The City of Richmond, CA, has taken a fateful step towards invoking eminent domain to help home owners who owe more on their houses than they are worth – in some cases several times more. The city has sent letters to lenders, asking them to sell the loans on these homes at “fair value” in order to help these families stay in their homes; otherwise the City of Richmond plans to invoke eminent domain to condemn the loans.
While all of this sounds well-intended, even generous, the reality is that a number of Wall Street hedge funds and Democratic political supporters are planning to once again punish private investors in the name of helping unfortunate consumers. Many of the homes in Richmond are underwater, in some cases with mortgage debt several times the current value of the home. But while the misery of the residents of Richmond is very real, the avaricious agenda of the powerful Democratic interests behind the plan once again illustrate how liberals use the power of government to engage in acts of theft.
Mortgage Resolution Partners (MRP) is advising the City of Richmond. The firm’s chairman, Steven Gluckstern, is a major supporter of President Obama and other Democratic elected officials who stand to profit from the eminent domain movement. Liberal luminaries such as Willie Brown, Rep. Nancy Pelosi (D-CA), and George Soros are backing the effort, which promises to return more than 20% returns to MRP. The only catch is that these profits are coming at the expense of private investors in mortgage securities, who face the prospect of theft at the hands of the City of Richmond and other communities that have not benefited from the modest recovery in housing prices.
“The city is offering to buy the loans at what it considers the fair market value,” reports The New York Times:
In a hypothetical example, a home mortgaged for $400,000 is now worth $200,000. The city plans to buy the loan for $160,000, or about 80 percent of the value of the home, a discount that factors in the risk of default. Then, the city would write down the debt to $190,000 and allow the homeowner to refinance at the new amount, probably through a government program. The $30,000 difference goes to the city, the investors who put up the money to buy the loan, closing costs and M.R.P. The homeowner would go from owing twice what the home is worth to having $10,000 in equity.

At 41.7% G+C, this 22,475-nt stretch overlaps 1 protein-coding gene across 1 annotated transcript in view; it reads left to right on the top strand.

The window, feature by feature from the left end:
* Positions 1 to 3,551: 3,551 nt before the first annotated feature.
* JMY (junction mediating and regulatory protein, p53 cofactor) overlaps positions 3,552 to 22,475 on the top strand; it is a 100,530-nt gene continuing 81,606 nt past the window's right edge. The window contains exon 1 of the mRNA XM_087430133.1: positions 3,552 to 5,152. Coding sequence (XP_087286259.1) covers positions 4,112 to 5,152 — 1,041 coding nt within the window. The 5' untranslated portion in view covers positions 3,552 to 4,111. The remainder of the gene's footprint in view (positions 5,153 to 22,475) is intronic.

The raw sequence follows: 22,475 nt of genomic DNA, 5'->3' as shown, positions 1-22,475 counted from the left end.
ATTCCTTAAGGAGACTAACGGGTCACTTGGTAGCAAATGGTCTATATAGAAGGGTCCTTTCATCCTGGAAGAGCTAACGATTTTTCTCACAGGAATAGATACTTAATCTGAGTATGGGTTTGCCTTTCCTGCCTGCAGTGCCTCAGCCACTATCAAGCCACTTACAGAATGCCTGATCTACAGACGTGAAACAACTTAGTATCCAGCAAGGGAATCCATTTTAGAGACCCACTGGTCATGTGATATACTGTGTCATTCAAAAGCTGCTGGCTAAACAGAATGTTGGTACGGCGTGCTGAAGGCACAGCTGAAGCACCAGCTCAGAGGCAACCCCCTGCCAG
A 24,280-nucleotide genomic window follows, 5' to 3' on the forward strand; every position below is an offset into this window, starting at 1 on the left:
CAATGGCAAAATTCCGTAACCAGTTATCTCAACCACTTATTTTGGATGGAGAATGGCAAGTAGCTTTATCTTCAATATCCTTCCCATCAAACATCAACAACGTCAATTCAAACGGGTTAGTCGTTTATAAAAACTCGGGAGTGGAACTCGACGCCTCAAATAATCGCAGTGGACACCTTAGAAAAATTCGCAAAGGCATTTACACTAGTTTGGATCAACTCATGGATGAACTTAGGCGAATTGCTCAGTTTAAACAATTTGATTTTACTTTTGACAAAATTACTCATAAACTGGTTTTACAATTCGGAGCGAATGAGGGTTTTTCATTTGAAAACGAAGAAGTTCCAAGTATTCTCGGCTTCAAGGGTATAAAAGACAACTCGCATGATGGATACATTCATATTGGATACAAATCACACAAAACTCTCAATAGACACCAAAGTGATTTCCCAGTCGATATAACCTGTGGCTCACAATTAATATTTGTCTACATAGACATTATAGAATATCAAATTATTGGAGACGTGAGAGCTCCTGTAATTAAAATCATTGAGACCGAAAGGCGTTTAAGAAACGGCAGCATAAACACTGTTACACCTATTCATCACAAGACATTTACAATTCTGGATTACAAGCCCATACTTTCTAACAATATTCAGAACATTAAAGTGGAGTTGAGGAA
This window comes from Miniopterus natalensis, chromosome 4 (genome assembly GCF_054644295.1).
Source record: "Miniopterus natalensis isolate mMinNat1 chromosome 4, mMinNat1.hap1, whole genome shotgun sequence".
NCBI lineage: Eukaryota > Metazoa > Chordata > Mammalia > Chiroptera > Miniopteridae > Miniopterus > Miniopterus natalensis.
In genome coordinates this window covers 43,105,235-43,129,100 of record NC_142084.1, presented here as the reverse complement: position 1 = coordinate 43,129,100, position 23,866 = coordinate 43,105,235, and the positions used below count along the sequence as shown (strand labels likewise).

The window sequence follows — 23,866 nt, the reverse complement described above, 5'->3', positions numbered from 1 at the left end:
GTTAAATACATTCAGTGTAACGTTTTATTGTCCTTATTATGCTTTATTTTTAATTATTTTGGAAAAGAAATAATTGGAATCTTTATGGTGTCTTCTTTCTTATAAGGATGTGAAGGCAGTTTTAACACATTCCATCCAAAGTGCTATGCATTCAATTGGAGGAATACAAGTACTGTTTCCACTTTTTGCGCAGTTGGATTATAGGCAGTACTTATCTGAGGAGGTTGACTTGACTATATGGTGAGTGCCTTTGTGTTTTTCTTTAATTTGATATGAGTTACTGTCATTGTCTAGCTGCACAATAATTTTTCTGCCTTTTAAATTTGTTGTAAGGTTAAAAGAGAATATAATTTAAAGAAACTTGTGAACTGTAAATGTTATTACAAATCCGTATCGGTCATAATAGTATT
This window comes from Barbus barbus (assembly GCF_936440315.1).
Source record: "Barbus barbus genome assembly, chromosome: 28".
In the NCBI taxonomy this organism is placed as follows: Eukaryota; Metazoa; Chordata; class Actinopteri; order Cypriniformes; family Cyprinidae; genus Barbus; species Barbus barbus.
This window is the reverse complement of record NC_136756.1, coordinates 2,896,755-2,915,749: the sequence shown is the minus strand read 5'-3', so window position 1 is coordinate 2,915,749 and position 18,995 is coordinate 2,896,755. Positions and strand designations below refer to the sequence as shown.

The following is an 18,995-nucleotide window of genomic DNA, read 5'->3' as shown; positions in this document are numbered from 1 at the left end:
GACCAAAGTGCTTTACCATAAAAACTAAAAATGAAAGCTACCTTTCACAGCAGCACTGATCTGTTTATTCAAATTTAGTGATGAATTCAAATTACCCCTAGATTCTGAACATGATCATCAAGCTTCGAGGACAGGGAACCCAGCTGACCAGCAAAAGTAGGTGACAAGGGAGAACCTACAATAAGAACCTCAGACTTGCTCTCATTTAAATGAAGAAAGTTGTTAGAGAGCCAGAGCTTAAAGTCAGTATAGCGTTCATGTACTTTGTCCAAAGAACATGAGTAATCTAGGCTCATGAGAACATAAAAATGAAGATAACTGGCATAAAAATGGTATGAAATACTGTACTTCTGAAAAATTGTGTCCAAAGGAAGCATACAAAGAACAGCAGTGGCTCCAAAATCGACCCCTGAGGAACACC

The problems with the MRP plan are several. First and foremost, MRP is using the power of eminent domain to effectively steal 20% of the current value of the house from the private investors who hold the mortgage. MRP is only attacking loans held by investors rather than loans owned by the largest banks because they know that the big banks will litigate them into annihilation. Keep in mind that investors in private mortgage securities have already been hurt by the big banks and acts of liberal generosity like the foreclosure settlement with the various state AGs. This latest effort merely adds insult to injury.
The swarm of liberal activists, financial firms, and lawyers looking to profit via the eminent domain issue is staggering. Former California state treasurer Phil Angelides, who in 2009 was tapped by then-House Majority Leader Rep. Nancy Pelosi (D-CA) to lead a federal investigation into the causes of the financial crisis, served as executive chairman at MRP until earlier this year, the Free Beacon reports. Angelides stepped down from his position in January after Reuters reported on his role and revealed a letter he sent to prospective investors, in which Angelides detailed the MRP strategy to use “legal and political leverage” to acquire underwater mortgages and resell them at a profit of up to 20 percent. Angelides referred to the firm’s political connections as its “secret formula” in the letter.
There may be a silver lining in this mess for those Americans who still believe in property rights and the rule of law. The efforts by the City of Richmond and the Democrat activists who support it may provide the US Supreme Court with an opportunity to roll-back the use of eminent domain. In the 2005 case Kelo v. City of New London, the Supreme Court allowed the use of eminent domain to transfer land from one private owner to another private owner to further economic development. In a 5-4 decision, the Court held that the general benefits a community enjoyed from economic growth qualified private redevelopment plans as a permissible “public use” under the Takings Clause of the Fifth Amendment.
The Richmond case may provide a vehicle to roll back the Kelo decision and place limits on the use of eminent domain by liberal activists, in this case to steal property from private investors in mortgage backed securities. Arguing for the minority in the decision, Justice Antonin Scalia suggested that a ruling in favor of the city would destroy “the distinction between private use and public use,” asserting that a private use which provided merely incidental benefits to the state was “not enough to justify use of the condemnation power.”
Let’s hope that the action by the City of Richmond offers an opportunity for conservatives to slam the door on the use of eminent domain to loot the property of private investors.